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The perivascular innervation of human mesenteric blood vessels in health and inflammatory bowel disease

Birch, David John; (2001) The perivascular innervation of human mesenteric blood vessels in health and inflammatory bowel disease. Doctoral thesis (M.D), UCL (University College London). Green open access

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Vascular abnormalities and ischaemia have been implicated in the pathophysiology of Crohn's disease and ulcerative colitis. Perivascular nerves and the endothelium form the dual control mechanism for local blood flow. This study investigates the structure and function of the perivascular nerve plexus to identify changes in IBD which may contribute to the disease process. Immunohistochemical techniques using computerised quantitative image analysis were used to assess the nerve density and structure of the nerve plexus in resected colonic specimens. Noradrenaline (NA), neuropeptide Y (NPY), substance P (SP), calcitonin gene-related peptide (CGRP), vasoactive intestinal peptide (VIP) and 5-hydroxytryptamine (5-HT) were identified in the perivascular nerves. The neuronal marker, protein gene product 9.5 (PGP), was used to determine the total number of nerves. In the control arteries, the number of nerves containing NPY, NA and VIP, in proportion to those with PGP-like immunoreactivity (LI), was 100%, 60% and 30% respectively, compared to 100%, 85% and 30% in the veins. 5-HT nerves were sparse and SP and CGRP were identified in less than 5% of the nerves of the control vessels; CGRP-LI was absent in the control veins. In IBD there was an increase in the number of nerve fibres in both the arteries and veins (control vs IBD arteries; 6.94 ± 1.22 vs 19.83 ± 1.52, p=0.005; veins; 9.31 ± 1.06 vs 14.39 ± 0.59, p=0.01; mean PGP total fluorescent area ± 95% CI; Student's t-test). This increase was mainly of NA and NPY-containing sympathetic nerves and was accompanied by the appearance of a less organised nerve plexus. The relative proportion of nerve types was similar to the control vessels, although 5-HT-LI was identified more consistently and CGRP-LI was found in the veins. The response of the vessels to vasoactive substances and to transmural electrical field stimulation (EFS) was examined. NA and adenosine triphosphate (ATP), cotransmitters with NPY in sympathetic nerves, produced concentration-dependent contractions of the arteries and the veins. The strength of the contraction to NA was greater in the arteries than the veins (control arteries vs veins; 124.3 ± 19.3 vs 64.1 ± l9.0, p=0.0008; % maximal contraction to KCl (Emax); mean ± 95% CI; Student's t-test). NPY produced dose-dependent contraction in the veins, but not in the arteries. In control veins, but not arteries, the presence of a sub-threshold dose of NPY increased the sensitivity to NA, and increased the force of contraction. There was no difference in the maximal contraction to NA of the IBD vessels compared with controls, but there was a right-shift of the concentration-response curves of the IBD arteries to ATP, indicating decreased sensitivity (3.22 ± 0.15 V5 2.59 ± 0.45, p=0.021; [-log] producing 25% of the maximal contraction of the vessel to KCl 120mM (p[A]₂₅); mean ± 95%CI; Student's t-test). The modulatory effects of NPY on the contractions of the veins to NA were not seen. Transmural EFS of perivascular nerves produced contractions of the veins but not of the arteries which was abolished by tetrodotoxin (1μM). The neurogenic contractions were partially blocked by the α₁-adrenoceptor antagonist prazosin (1μM), P₂-purinoceptor antagonism with suramin (10μM) or desensitisation of P₂ᵪ-purinoceptors with α, β-methylene adenosine triphosphate (1μM). In the presence of both α₁-adrenoceptor and purinoceptor blockade any small residual contraction was abolished by the addition of the α₂-adrenoceptor antagonist, yohimbine. In IBD, there was a significant enhancement of the contractile response (control vs IBD veins; 10.2 ± 4.2 vs 33.0 ± 14.35, p=0.038; % maximal contraction to 120mM KCl; mean ± 95% Cl; Student's t-test). The proportion of this response to α₁-adrenoceptor stimulation was less than in the control vessels. After P₂-purinoceptor antagonism, there was often a large residual contraction which was abolished by yohimbine, but in some, it was abolished only by tetrodotoxin. Electron microscope studies on control vessels identified differences between the arteries and veins, including wide separation of nerves and vascular smooth muscle with interposed collagen and fibroblasts, which may explain the lack of responsiveness to nerve stimulation. The increase in nerve density in IBD arteries was confirmed. This study defines changes in the structure and function of human mesenteric perivascular nerves in IBD. These changes in the mechanism of blood flow control may contribute to the ischaemia hypothesised as a factor in the pathogenesis of IBD.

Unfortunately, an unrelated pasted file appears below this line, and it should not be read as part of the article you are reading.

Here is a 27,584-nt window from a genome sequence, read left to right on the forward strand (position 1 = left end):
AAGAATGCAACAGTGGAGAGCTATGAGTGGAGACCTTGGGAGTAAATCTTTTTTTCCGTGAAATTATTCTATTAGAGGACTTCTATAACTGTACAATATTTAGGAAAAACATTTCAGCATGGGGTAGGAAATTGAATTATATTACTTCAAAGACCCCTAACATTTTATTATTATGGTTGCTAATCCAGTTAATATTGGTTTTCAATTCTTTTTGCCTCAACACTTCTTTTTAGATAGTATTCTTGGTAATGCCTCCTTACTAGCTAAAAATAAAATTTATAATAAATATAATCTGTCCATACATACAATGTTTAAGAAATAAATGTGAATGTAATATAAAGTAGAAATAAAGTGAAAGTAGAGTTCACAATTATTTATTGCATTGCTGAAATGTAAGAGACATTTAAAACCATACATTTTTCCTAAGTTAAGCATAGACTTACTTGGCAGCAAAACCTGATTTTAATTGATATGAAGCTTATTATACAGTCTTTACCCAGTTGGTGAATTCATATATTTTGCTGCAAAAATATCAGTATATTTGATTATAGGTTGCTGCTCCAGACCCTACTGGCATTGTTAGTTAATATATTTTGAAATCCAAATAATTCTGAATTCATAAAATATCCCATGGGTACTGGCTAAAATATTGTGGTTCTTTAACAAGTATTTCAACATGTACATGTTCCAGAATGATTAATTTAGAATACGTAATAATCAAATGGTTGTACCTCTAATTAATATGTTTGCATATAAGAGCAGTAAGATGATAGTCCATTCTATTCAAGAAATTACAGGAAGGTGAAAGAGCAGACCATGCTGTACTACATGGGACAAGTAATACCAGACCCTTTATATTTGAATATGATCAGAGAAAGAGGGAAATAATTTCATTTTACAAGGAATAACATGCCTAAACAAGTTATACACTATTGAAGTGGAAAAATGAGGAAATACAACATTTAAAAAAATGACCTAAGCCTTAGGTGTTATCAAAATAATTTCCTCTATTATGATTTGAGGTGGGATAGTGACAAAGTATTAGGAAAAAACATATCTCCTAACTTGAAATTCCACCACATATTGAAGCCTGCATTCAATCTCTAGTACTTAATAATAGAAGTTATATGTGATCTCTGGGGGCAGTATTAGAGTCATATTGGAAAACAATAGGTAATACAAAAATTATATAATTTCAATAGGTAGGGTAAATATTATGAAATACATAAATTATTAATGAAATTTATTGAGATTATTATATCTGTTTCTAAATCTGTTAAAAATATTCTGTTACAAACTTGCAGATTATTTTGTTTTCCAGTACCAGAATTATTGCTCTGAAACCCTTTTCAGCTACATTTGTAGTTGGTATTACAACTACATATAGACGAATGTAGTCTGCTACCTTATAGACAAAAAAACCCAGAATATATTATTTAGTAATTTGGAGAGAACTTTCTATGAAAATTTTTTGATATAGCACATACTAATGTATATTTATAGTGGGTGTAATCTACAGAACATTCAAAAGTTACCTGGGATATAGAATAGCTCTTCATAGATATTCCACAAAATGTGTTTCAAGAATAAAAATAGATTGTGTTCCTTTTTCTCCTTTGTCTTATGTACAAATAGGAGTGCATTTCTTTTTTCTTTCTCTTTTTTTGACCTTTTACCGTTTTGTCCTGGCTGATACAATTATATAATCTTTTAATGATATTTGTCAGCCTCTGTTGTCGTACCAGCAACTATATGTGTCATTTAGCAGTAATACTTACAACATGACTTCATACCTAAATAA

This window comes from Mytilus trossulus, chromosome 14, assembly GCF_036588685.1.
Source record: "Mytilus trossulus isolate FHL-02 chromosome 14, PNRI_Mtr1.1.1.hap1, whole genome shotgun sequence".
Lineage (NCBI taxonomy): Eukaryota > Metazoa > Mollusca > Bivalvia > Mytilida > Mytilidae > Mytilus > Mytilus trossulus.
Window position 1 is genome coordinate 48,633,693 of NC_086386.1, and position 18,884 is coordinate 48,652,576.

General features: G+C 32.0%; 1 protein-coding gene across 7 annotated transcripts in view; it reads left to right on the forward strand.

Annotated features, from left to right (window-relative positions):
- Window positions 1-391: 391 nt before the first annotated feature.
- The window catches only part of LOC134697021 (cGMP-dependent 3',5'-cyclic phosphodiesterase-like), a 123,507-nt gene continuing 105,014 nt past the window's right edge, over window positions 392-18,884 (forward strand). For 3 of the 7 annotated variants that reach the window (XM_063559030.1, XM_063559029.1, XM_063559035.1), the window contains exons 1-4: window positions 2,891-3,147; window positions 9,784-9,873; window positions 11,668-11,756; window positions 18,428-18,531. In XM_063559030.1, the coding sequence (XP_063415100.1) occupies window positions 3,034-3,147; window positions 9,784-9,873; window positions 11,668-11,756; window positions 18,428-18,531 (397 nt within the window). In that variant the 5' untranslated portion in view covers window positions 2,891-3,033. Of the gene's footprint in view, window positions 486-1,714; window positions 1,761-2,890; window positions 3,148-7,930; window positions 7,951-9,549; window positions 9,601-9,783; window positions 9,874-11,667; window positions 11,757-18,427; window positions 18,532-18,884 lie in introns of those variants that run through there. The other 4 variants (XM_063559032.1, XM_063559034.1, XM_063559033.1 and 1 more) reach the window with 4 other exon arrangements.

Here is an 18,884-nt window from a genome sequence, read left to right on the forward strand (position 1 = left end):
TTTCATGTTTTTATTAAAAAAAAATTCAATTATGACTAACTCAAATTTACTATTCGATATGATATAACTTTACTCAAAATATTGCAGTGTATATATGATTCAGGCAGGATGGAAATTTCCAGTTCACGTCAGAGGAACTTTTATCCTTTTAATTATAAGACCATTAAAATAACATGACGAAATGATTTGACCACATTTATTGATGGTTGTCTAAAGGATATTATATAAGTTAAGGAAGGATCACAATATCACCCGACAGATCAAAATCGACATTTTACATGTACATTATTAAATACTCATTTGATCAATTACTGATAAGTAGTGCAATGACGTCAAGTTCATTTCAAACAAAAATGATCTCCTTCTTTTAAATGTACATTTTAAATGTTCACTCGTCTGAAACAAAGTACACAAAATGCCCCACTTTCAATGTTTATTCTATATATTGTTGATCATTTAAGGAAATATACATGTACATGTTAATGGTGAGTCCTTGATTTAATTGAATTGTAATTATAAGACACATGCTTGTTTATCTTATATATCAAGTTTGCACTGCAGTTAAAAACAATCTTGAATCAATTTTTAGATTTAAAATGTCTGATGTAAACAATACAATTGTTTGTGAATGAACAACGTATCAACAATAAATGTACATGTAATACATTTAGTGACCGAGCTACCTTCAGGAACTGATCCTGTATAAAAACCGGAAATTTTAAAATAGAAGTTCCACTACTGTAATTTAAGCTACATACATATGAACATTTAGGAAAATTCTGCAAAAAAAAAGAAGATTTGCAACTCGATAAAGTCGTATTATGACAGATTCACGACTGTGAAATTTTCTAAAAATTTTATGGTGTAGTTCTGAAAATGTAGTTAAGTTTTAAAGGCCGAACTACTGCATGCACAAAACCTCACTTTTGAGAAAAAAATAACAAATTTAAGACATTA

Type: Thesis (Doctoral)
Qualification: M.D
Title: The perivascular innervation of human mesenteric blood vessels in health and inflammatory bowel disease
Open access status: An open access version is available from UCL Discovery
Language: English
Additional information: Thesis digitised by ProQuest.
Keywords: Biological sciences; Health and environmental sciences; Perivascular nerve plexus
URI: https://discovery.ucl.ac.uk/id/eprint/10104777
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